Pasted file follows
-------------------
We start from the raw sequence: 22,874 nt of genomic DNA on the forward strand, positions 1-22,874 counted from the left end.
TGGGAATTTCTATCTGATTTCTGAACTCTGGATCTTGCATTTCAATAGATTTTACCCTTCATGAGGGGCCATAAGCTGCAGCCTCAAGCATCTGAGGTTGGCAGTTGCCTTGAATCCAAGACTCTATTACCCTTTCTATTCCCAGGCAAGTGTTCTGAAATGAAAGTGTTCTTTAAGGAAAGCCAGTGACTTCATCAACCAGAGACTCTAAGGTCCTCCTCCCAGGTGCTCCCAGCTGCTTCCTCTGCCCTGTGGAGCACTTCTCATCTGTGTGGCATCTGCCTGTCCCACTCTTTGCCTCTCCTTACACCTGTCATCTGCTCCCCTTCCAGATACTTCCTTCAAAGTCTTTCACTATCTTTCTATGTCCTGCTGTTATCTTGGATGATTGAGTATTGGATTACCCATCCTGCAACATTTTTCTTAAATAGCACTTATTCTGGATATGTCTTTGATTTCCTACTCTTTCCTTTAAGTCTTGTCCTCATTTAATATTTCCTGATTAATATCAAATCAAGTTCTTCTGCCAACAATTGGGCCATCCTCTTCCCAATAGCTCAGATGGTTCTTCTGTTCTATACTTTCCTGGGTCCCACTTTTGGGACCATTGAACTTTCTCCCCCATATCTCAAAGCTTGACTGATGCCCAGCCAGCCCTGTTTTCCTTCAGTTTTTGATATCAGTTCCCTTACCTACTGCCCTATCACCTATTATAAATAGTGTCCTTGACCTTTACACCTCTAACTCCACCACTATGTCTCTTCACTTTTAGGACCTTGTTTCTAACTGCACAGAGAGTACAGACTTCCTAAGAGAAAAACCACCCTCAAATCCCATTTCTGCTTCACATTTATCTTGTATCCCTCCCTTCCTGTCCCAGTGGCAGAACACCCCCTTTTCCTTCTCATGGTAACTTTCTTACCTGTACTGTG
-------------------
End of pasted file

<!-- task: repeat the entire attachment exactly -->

We start from the raw sequence: 22,874 nt of genomic DNA on the forward strand, positions 1-22,874 counted from the left end.
TGGGAATTTCTATCTGATTTCTGAACTCTGGATCTTGCATTTCAATAGATTTTACCCTTCATGAGGGGCCATAAGCTGCAGCCTCAAGCATCTGAGGTTGGCAGTTGCCTTGAATCCAAGACTCTATTACCCTTTCTATTCCCAGGCAAGTGTTCTGAAATGAAAGTGTTCTTTAAGGAAAGCCAGTGACTTCATCAACCAGAGACTCTAAGGTCCTCCTCCCAGGTGCTCCCAGCTGCTTCCTCTGCCCTGTGGAGCACTTCTCATCTGTGTGGCATCTGCCTGTCCCACTCTTTGCCTCTCCTTACACCTGTCATCTGCTCCCCTTCCAGATACTTCCTTCAAAGTCTTTCACTATCTTTCTATGTCCTGCTGTTATCTTGGATGATTGAGTATTGGATTACCCATCCTGCAACATTTTTCTTAAATAGCACTTATTCTGGATATGTCTTTGATTTCCTACTCTTTCCTTTAAGTCTTGTCCTCATTTAATATTTCCTGATTAATATCAAATCAAGTTCTTCTGCCAACAATTGGGCCATCCTCTTCCCAATAGCTCAGATGGTTCTTCTGTTCTATACTTTCCTGGGTCCCACTTTTGGGACCATTGAACTTTCTCCCCCATATCTCAAAGCTTGACTGATGCCCAGCCAGCCCTGTTTTCCTTCAGTTTTTGATATCAGTTCCCTTACCTACTGCCCTATCACCTATTATAAATAGTGTCCTTGACCTTTACACCTCTAACTCCACCACTATGTCTCTTCACTTTTAGGACCTTGTTTCTAACTGCACAGAGAGTACAGACTTCCTAAGAGAAAAACCACCCTCAAATCCCATTTCTGCTTCACATTTATCTTGTATCCCTCCCTTCCTGTCCCAGTGGCAGAACACCCCCTTTTCCTTCTCATGGTAACTTTCTTACCTGTACTGTG